All articles with 'MOD()' Tag
Here is a quick formula tip to start another awesome week.
Often while working with data, I need to split a number in to integer and decimal portions. Now, there are probably a ton of ways you can do this. But here are two formulas I use quite often and they work well.
Assuming the number is in cell A1,
- Integer part =INT(A1)
- Decimal part =MOD(A1,1)
These formulas work whenever my data has only positive numbers (which is the case 90% 0f time). But if I am dealing with a mix of positive and negative numbers, …Continue »
This post builds on earlier discussion, How many hours did Johnny work? I recommend you to read that post too. Lets say you have 2 dates (with time) in cells A1 and A2 indicating starting and ending timestamps of an activity. And you want to calculate how many workings hours the task took. Further, lets […]Continue »
Often when we are making spreadsheets for forecasting or planning we would like to keep the starting month dynamic so that rest of the months in the plan can automatically rolled. Don’t understand? See this example: This type of setup is quite useful as it lets us change the starting month very easily. We can […]Continue »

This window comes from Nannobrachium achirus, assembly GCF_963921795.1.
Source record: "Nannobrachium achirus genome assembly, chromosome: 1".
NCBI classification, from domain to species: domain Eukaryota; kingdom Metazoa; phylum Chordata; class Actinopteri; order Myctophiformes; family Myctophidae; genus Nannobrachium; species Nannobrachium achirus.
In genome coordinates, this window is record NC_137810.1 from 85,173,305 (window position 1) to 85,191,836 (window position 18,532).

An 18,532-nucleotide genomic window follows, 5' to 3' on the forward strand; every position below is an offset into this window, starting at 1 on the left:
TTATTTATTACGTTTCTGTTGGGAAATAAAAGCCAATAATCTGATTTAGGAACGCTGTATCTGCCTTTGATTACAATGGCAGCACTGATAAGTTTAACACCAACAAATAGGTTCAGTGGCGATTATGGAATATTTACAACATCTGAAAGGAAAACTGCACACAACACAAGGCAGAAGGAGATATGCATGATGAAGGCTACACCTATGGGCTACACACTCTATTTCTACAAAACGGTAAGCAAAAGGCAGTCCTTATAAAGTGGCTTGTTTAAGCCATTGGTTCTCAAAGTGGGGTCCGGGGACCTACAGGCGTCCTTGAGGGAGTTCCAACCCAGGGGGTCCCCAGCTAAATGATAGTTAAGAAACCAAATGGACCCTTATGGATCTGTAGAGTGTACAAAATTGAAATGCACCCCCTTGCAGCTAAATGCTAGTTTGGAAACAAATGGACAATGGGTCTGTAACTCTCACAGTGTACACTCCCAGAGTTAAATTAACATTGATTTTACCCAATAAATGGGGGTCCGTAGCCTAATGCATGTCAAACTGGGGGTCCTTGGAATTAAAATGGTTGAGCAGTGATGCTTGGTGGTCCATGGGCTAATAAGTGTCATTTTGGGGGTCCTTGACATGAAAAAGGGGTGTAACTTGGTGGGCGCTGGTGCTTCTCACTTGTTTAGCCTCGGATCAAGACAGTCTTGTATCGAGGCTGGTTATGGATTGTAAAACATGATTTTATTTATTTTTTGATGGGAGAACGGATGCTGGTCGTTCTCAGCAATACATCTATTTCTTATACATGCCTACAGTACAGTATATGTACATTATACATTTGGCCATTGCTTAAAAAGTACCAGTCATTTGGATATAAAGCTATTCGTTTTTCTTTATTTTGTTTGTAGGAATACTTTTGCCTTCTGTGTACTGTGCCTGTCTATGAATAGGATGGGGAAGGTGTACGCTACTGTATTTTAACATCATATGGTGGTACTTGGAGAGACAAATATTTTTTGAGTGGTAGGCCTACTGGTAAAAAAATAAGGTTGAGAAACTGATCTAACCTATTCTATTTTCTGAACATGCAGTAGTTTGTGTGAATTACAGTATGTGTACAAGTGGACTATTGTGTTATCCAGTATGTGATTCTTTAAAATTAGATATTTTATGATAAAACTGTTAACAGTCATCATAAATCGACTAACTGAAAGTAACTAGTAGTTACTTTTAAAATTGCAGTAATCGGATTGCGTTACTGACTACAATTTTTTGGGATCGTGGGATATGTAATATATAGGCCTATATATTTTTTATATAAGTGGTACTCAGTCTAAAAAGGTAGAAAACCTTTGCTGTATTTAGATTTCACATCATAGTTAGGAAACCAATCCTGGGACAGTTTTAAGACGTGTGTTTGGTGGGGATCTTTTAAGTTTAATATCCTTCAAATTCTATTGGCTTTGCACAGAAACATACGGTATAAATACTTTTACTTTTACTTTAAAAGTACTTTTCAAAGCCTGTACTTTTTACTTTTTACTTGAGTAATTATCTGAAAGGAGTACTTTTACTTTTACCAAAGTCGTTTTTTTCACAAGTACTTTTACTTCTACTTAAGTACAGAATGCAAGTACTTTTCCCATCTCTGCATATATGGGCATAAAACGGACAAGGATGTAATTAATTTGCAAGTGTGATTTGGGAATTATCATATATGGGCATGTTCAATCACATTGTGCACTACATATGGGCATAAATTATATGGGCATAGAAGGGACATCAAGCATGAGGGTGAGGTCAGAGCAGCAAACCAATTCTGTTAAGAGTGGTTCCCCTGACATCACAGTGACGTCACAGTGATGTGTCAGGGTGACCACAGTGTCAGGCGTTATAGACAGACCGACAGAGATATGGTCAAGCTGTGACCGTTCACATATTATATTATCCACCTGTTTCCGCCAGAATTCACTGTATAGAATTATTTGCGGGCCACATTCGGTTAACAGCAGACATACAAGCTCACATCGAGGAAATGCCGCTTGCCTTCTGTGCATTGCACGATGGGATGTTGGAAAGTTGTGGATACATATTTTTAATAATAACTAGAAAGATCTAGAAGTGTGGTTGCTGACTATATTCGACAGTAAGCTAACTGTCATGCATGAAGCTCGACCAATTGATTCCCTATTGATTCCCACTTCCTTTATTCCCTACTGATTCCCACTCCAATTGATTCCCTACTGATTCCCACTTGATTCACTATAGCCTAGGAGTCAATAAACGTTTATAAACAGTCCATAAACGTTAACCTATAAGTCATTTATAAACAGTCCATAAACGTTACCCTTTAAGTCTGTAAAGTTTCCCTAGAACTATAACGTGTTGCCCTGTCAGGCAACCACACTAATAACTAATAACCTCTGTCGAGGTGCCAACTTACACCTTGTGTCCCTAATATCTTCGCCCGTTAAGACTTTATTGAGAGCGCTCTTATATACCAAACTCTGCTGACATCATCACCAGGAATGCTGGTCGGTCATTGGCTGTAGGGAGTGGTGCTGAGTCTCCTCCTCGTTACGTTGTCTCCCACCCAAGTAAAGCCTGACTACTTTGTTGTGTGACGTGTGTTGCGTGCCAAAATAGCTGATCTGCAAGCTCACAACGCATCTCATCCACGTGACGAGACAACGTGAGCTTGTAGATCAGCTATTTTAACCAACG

We all know the AND, OR & NOT formulas in Excel using which you can perform simple logical operations And, Or & Negate. But what if you are the chief of HR at ACME Company, where they have a strange rule on extra allowance like this: Now, to calculate the dates in a month that […]Continue »
I am math-geek-wannabe, if there ever is such a category. During my 3rd year of graduation I went and purchased the volume 2 of Donald Knuth’s Art of Computer Programming and thus began my love with all things random and prime. I never really became the math-geek I always wanted to, instead I became an insurance expert with tons of passion for data and visualization. But when I get a chance to poke with randomness or numbers, I always lap it up with joy. And that brings us to an interesting array formula trick to check if a number is prime or not.
(assuming the number is in the cell B2) type the below formula and
hit ctrl+shift+enter and bingo, it tells you if the number is prime or not. Read on to find how it worksContinue »